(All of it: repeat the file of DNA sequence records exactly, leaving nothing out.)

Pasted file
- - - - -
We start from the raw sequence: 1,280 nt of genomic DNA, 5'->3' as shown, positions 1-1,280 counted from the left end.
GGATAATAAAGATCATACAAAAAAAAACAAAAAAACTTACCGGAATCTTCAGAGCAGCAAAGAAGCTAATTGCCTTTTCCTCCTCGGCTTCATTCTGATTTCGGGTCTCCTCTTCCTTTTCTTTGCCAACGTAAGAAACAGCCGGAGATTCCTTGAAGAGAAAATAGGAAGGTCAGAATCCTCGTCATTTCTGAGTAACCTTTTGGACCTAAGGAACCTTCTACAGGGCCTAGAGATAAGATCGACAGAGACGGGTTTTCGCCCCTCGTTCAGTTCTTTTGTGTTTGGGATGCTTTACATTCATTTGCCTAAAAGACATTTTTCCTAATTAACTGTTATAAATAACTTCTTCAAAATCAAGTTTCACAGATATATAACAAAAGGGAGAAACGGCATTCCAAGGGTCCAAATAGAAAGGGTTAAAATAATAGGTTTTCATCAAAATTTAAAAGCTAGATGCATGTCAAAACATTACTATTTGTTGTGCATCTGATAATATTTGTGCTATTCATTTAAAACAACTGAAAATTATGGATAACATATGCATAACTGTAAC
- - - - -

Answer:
We start from the raw sequence: 1,280 nt of genomic DNA, 5'->3' as shown, positions 1-1,280 counted from the left end.
GGATAATAAAGATCATACAAAAAAAAACAAAAAAACTTACCGGAATCTTCAGAGCAGCAAAGAAGCTAATTGCCTTTTCCTCCTCGGCTTCATTCTGATTTCGGGTCTCCTCTTCCTTTTCTTTGCCAACGTAAGAAACAGCCGGAGATTCCTTGAAGAGAAAATAGGAAGGTCAGAATCCTCGTCATTTCTGAGTAACCTTTTGGACCTAAGGAACCTTCTACAGGGCCTAGAGATAAGATCGACAGAGACGGGTTTTCGCCCCTCGTTCAGTTCTTTTGTGTTTGGGATGCTTTACATTCATTTGCCTAAAAGACATTTTTCCTAATTAACTGTTATAAATAACTTCTTCAAAATCAAGTTTCACAGATATATAACAAAAGGGAGAAACGGCATTCCAAGGGTCCAAATAGAAAGGGTTAAAATAATAGGTTTTCATCAAAATTTAAAAGCTAGATGCATGTCAAAACATTACTATTTGTTGTGCATCTGATAATATTTGTGCTATTCATTTAAAACAACTGAAAATTATGGATAACATATGCATAACTGTAAC